In 2011, Luke Bowanko lined up alongside Oday Aboushi, Anthony Mihota, Morgan Moses and Austin Pasztor to start every game on the offensive line, marking the first time the same five linemen started every game in a season for the University of Virginia since 2004.
This year, three of those five return to the Cavaliers. Yet, even with all that chemistry being carried over from last season, Bowanko might not find much familiarity with his place on the line, at least not at first.
A former offensive and defensive tackle at Centreville High School, Bowanko is lining up at center this fall, a position he never played before. The graduation of Mihota, who held down the spot during the past two seasons, left a vacancy that was quickly filled by the redshirt junior.
With his quick hands and athleticism, Bowanko always knew he might be called upon to fill the spot after Mihota graduated. He could even be seen practicing snaps on and off during the past couple years, always aware of his potential place in the middle of the line.
This past weekend’s season-opening win against Richmond (43-19) served as Bowanko’s first real test at the new position. Although he turned in a respectable overall performance, a couple of fumbled snaps — something that didn’t happen during camp — left Bowanko with room for improvement.
“In camp, I sort of got used to things and was in a pretty good rhythm, so the first game was a little bit of a shock,” said Bowanko, who rehabbed from two offseason shoulder surgeries this year. “It’s just a quicker pace and things move a little bit faster. ... I definitely played better in the second half than I did in the first half. I got more and more comfortable as the game went on, and it put some perspective on this week in practice.”
Bowanko’s fumbles — both of which were recovered by Virginia — occurred near the goal line, where the position’s requirement for quick steps and fast reactions are exacerbated by a surging defensive line that uses more bodies to penetrate the backfield. The blame for the two poor quarterback-center exchanges might also have fallen on Michael Rocco, who needed to quickly get the ball and into the hands of his running backs on handoffs.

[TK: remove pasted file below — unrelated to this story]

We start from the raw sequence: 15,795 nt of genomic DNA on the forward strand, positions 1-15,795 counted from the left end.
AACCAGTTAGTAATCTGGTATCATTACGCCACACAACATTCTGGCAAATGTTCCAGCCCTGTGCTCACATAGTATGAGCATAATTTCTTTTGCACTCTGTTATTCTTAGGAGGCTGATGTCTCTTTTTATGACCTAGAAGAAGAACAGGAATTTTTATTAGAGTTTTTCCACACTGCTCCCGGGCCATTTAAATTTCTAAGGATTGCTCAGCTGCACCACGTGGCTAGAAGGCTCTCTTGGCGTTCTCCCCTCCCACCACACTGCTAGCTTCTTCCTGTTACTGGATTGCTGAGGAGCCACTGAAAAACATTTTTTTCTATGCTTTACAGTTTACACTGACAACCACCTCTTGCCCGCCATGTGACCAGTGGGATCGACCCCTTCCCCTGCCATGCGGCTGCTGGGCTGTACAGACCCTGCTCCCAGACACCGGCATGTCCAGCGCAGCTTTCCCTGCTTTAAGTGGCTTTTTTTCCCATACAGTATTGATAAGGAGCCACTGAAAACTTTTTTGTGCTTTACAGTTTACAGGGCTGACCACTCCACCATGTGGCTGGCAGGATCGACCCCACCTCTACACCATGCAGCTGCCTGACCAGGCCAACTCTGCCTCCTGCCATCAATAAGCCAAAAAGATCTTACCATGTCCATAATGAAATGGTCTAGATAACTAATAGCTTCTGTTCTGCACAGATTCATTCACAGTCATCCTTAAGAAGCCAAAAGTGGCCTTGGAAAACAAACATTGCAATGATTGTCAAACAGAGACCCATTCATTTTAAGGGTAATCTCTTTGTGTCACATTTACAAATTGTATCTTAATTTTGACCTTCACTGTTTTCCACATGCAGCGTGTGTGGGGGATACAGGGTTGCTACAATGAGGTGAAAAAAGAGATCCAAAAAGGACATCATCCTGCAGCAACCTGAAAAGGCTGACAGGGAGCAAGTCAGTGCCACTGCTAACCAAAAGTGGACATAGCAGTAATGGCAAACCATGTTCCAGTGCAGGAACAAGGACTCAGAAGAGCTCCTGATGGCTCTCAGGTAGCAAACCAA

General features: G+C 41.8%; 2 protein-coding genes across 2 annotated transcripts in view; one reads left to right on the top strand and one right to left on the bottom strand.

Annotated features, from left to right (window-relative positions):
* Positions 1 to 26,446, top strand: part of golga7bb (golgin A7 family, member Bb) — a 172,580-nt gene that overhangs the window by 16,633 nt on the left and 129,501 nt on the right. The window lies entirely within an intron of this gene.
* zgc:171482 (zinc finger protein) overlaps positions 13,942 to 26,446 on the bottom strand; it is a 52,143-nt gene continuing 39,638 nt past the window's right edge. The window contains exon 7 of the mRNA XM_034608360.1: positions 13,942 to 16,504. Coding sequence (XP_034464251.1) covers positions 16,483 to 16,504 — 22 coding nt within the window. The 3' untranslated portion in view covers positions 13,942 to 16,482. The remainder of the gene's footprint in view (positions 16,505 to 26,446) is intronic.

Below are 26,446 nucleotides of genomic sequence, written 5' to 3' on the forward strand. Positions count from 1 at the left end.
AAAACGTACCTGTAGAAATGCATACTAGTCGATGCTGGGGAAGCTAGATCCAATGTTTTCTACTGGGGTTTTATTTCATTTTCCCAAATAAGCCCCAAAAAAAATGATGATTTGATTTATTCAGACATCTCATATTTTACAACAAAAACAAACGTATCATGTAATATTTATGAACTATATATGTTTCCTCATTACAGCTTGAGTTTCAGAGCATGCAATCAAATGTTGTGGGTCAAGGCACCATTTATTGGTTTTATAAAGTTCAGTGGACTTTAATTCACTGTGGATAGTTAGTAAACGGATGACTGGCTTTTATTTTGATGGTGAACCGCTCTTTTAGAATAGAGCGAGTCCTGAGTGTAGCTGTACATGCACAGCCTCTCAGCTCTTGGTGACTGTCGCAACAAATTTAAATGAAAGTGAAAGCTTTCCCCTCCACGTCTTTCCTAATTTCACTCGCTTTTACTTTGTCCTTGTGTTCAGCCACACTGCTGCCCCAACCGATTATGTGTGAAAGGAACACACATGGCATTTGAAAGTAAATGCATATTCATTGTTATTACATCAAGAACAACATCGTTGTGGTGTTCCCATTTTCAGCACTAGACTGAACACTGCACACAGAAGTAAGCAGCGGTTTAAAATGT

Despite their concern with those two plays, coaches and players pointed to Bowanko’s intelligence and leadership in expressing confidence in their new center going forward.
“I played against him when I was a sophomore and he was a senior, so I’ve always kind of known him a little bit,” said Jay Whitmire, a redshirt freshman for Virginia who played at T.C. Williams. “He’s really, really smart, which you have to be when you play center. You’ve got to know how to make all the calls and everything.”
Making the shift to center isn’t the first change to be thrown at Bowanko, who shined as a basketball player at Centreville before he stood out on the gridiron. Former Centreville football coach Gerry Pannoni put Bowanko on a rigorous training regimen to give him the bulk needed to thrive at the line of scrimmage. The result was jumping from 185 pounds as a freshman to 260 as a senior, an increase that also resulted from his four-inch growth to reach 6-foot-6.
Bowanko’s combination of strength and agility led to a senior year in which he earned All-Met Honorable Mention honors.
“Usually big kids tend to move slow, but Luke was very quick,” Pannoni said. “A lot of kids are big, but they have no flexibility in the hips, so they can’t generate any power. Not only was he strong, but he had the flexibility to get down low in his squats and generate a lot more power than most other kids.”
Bowanko remembers the day Virginia assistant coach Anthony Poindexter came to Centreville to watch the young lineman work out in the weight room, where Bowanko’s powerful display in the squat convinced Poindexter to recruit him.
“Coach Dex always jokes around with me [about that day],” Bowanko said. “He says, ‘All I did was stare at your butt.’”
As Bowanko’s understanding of his new position increases alongside his leadership skills, Poindexter and company expect him to become one of the best centers in the Atlantic Coast Conference as the weeks go by.
“I think he’s really going to be a great leader for a long time for us up front,” Virginia offensive coordinator Bill Lazor said. “I think he’s a natural at the spot. It’s always helpful when your center’s a real good leader.”